The Gerald's Little Italy

Rafa and his bulging forearms love pouring Fernet.

The Watering Hole: The Gerald, 5210 Ballard Ave. N.W., 432-9280, BALLARD

The Atmosphere: It's a shame that the fifth season of Mad Men has finished filming, because The Gerald would make a perfect set for it. Everything is meticulously furnished and fitted in the sort of 1960s retro-chic popularized by Don Draper and co. The only thing missing (though it's certainly not missed) is a perpetual haze of tobacco smoke.

Located across the street from the Tractor on Ballard Avenue, The Gerald takes its name from the painfully punning business that preceded it, a T-shirt shop called Elephants Gerald. At the start of happy hour on a Tuesday afternoon, a medley of hip-hop and reggae plays on the stereo and the only customers are a couple of ladies sipping cocktails and snacking on appetizers.

The Barkeep: Rafael, or just Rafa, is a colorful character who originally hails from Argentina. A former surf bum, he says he's "lived all over the planet" and traveled extensively in pursuit of the perfect wave before settling in Seattle. In addition to tending bar at The Gerald, he can also be found just up the street at Bastille and at Fremont's 35th Street Bistro. Besides bartending, he works part-time as a masseur at Divine Spine, a chiropractic clinic above Ballard restaurant the Hi-Life.

"I love Seattle," he says in splendidly accented English. "I just need to figure out how to get out in December, January, and February and come back."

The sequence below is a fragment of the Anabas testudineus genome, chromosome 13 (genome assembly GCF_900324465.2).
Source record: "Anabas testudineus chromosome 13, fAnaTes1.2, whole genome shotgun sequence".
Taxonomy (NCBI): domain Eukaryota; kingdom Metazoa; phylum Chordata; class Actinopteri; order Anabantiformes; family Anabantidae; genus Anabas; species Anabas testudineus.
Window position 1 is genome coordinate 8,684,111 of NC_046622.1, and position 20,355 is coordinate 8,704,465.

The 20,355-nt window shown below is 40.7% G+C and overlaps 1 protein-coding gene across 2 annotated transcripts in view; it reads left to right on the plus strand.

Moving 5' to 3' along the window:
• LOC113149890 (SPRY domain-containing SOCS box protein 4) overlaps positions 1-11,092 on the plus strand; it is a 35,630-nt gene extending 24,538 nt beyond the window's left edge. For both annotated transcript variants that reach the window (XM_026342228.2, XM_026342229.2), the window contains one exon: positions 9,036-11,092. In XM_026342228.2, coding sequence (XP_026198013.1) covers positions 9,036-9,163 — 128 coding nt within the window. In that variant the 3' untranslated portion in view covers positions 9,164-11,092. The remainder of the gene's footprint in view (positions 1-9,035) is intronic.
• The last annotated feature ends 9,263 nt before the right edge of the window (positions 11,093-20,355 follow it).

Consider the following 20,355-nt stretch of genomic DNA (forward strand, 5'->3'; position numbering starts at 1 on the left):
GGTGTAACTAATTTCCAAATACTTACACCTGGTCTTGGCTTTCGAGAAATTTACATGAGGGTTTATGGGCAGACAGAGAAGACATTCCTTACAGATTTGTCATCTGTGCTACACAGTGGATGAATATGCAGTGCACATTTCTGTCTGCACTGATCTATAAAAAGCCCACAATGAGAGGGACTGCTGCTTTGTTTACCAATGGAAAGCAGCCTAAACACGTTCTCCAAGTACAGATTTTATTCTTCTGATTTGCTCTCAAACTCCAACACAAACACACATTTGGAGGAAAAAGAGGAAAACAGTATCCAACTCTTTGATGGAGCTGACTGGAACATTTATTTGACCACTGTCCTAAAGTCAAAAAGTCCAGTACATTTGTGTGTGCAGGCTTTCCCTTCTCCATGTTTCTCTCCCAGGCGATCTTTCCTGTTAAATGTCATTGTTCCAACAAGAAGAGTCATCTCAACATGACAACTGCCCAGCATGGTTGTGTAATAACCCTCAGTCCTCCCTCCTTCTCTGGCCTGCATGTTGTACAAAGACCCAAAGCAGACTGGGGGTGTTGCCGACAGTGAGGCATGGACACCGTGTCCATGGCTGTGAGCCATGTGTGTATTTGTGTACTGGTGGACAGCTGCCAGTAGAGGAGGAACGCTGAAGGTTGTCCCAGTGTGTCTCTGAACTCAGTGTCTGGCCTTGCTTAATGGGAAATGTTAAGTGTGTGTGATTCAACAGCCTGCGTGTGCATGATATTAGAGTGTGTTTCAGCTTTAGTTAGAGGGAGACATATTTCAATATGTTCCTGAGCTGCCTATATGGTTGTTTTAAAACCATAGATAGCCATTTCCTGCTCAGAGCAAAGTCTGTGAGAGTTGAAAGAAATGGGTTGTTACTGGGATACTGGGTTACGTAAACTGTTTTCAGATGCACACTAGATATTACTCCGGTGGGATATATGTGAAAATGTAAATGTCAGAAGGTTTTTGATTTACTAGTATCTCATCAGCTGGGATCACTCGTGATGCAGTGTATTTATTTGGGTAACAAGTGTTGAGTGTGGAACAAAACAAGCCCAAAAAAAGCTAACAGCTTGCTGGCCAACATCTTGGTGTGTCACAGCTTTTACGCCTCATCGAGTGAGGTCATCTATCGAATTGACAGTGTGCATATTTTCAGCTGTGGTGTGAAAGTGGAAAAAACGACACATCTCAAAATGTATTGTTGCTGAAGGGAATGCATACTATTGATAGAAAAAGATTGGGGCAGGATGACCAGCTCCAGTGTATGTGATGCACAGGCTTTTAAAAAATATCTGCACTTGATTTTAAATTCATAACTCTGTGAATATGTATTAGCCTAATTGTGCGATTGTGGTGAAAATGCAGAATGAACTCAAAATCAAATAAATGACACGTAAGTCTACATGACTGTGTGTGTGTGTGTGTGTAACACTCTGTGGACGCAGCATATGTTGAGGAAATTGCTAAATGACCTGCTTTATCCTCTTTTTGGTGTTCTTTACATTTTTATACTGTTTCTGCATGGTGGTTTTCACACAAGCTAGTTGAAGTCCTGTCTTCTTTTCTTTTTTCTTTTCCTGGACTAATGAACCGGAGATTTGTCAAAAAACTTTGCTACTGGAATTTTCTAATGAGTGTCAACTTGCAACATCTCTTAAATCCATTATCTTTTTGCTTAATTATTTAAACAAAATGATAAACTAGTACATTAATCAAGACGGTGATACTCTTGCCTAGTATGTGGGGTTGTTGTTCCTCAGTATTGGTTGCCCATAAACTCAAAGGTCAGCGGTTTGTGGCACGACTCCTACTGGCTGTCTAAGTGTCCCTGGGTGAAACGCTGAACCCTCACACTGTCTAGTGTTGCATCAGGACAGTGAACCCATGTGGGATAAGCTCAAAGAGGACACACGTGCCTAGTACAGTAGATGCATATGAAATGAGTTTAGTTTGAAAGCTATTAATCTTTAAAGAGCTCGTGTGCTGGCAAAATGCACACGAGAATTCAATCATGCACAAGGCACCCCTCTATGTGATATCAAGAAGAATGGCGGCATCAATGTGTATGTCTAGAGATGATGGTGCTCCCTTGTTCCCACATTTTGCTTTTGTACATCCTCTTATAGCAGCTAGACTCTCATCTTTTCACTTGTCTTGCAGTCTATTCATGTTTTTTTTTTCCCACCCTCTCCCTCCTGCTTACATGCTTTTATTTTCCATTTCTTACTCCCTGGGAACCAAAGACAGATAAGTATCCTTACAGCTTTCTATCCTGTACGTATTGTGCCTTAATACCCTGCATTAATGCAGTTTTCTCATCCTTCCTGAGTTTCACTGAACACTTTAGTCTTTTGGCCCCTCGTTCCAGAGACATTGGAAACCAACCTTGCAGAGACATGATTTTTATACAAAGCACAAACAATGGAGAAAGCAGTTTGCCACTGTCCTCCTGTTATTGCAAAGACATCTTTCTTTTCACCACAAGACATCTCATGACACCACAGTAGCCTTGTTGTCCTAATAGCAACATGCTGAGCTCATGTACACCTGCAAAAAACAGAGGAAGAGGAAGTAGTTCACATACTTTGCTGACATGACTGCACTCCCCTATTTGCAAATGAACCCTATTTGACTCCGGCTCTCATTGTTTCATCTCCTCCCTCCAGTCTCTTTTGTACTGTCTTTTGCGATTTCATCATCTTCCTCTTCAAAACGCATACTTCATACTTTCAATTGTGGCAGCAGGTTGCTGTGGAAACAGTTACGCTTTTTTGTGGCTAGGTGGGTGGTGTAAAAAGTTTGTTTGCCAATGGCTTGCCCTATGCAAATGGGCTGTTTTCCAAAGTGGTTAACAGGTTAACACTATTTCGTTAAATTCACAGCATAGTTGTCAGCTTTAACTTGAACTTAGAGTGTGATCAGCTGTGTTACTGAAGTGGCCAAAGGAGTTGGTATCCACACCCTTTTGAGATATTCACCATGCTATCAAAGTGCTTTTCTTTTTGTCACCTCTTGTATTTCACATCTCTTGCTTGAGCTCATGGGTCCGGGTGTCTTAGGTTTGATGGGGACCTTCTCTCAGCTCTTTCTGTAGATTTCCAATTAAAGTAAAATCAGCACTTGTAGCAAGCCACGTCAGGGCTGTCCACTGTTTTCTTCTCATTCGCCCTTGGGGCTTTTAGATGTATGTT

The Drink: "Hopefully you like bourbon," Rafa says, setting out to make a drink he recently invented: the Little Italy. He grabs a bottle of Maker's Mark, then Aperol, Fernet Branca, and some Angostura bitters. His powerful masseur forearms bulging, he vigorously shakes all the ingredients, strains the mixture into a cocktail glass, and garnishes it with a spiral of orange peel.

The drink has a nice foam ring around the top and a pretty orange hue. Though it's all booze, it goes down smooth, with a flavor vaguely reminiscent of an orange Creamsicle. And there's just enough bourbon to give it a buzz-inducing finishing kick.

The name Little Italy, Rafa explains, comes from the Aperol and the Fernet, the national drink of Argentina. "Fernet and Coke," Rafa says wistfully, noting that his South American homeland is the only country other than Italy authorized to distill Fernet. "Italy says, 'We cannot ship you any more. You consume too much. You make it yourselves.' "

The Verdict: Rafa's Little Italy is an inspired take on a Manhattan, and something I would definitely order again. As for The Gerald, their gussied-up finger food is not something you'd find on the Draper family dinner table. And that's probably for the best: Lest we forget, the '50s and '60s also spawned TV dinners, Cheez Whiz, and Tang.

khamilton@seattleweekly.com

 
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